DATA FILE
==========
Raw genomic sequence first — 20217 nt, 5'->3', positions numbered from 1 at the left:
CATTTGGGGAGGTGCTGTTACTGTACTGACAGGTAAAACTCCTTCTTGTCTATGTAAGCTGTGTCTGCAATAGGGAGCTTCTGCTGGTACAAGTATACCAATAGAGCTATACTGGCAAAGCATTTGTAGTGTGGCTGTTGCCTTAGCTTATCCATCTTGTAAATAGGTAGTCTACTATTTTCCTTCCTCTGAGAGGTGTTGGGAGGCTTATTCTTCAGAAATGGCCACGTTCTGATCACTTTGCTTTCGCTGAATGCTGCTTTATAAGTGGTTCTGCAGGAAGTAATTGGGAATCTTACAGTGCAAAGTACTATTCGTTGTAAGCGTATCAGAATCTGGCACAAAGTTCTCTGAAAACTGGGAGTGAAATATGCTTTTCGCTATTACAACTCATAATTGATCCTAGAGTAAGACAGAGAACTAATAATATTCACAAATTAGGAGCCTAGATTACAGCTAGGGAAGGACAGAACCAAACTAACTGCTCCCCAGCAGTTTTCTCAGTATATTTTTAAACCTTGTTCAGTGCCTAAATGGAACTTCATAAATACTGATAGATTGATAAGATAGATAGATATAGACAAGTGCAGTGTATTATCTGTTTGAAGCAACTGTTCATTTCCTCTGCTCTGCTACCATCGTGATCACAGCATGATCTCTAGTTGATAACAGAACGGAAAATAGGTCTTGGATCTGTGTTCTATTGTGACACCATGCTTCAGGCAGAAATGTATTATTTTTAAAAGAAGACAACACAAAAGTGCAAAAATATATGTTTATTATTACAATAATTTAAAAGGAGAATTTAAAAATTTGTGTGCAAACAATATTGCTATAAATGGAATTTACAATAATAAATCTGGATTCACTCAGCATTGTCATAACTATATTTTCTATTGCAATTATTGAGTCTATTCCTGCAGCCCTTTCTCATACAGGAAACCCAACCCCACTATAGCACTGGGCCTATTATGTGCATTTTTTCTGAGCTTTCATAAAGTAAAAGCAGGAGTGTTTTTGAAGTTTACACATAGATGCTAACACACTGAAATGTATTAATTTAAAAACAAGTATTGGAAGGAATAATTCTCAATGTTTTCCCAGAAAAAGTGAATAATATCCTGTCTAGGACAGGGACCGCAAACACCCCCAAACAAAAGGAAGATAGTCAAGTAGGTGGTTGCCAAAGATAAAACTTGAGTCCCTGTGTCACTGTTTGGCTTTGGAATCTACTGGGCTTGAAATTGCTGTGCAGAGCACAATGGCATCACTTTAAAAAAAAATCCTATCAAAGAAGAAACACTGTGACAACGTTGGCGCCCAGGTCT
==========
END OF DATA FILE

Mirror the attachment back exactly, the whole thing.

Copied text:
Raw genomic sequence first — 20217 nt, 5'->3', positions numbered from 1 at the left:
CATTTGGGGAGGTGCTGTTACTGTACTGACAGGTAAAACTCCTTCTTGTCTATGTAAGCTGTGTCTGCAATAGGGAGCTTCTGCTGGTACAAGTATACCAATAGAGCTATACTGGCAAAGCATTTGTAGTGTGGCTGTTGCCTTAGCTTATCCATCTTGTAAATAGGTAGTCTACTATTTTCCTTCCTCTGAGAGGTGTTGGGAGGCTTATTCTTCAGAAATGGCCACGTTCTGATCACTTTGCTTTCGCTGAATGCTGCTTTATAAGTGGTTCTGCAGGAAGTAATTGGGAATCTTACAGTGCAAAGTACTATTCGTTGTAAGCGTATCAGAATCTGGCACAAAGTTCTCTGAAAACTGGGAGTGAAATATGCTTTTCGCTATTACAACTCATAATTGATCCTAGAGTAAGACAGAGAACTAATAATATTCACAAATTAGGAGCCTAGATTACAGCTAGGGAAGGACAGAACCAAACTAACTGCTCCCCAGCAGTTTTCTCAGTATATTTTTAAACCTTGTTCAGTGCCTAAATGGAACTTCATAAATACTGATAGATTGATAAGATAGATAGATATAGACAAGTGCAGTGTATTATCTGTTTGAAGCAACTGTTCATTTCCTCTGCTCTGCTACCATCGTGATCACAGCATGATCTCTAGTTGATAACAGAACGGAAAATAGGTCTTGGATCTGTGTTCTATTGTGACACCATGCTTCAGGCAGAAATGTATTATTTTTAAAAGAAGACAACACAAAAGTGCAAAAATATATGTTTATTATTACAATAATTTAAAAGGAGAATTTAAAAATTTGTGTGCAAACAATATTGCTATAAATGGAATTTACAATAATAAATCTGGATTCACTCAGCATTGTCATAACTATATTTTCTATTGCAATTATTGAGTCTATTCCTGCAGCCCTTTCTCATACAGGAAACCCAACCCCACTATAGCACTGGGCCTATTATGTGCATTTTTTCTGAGCTTTCATAAAGTAAAAGCAGGAGTGTTTTTGAAGTTTACACATAGATGCTAACACACTGAAATGTATTAATTTAAAAACAAGTATTGGAAGGAATAATTCTCAATGTTTTCCCAGAAAAAGTGAATAATATCCTGTCTAGGACAGGGACCGCAAACACCCCCAAACAAAAGGAAGATAGTCAAGTAGGTGGTTGCCAAAGATAAAACTTGAGTCCCTGTGTCACTGTTTGGCTTTGGAATCTACTGGGCTTGAAATTGCTGTGCAGAGCACAATGGCATCACTTTAAAAAAAAATCCTATCAAAGAAGAAACACTGTGACAACGTTGGCGCCCAGGTCT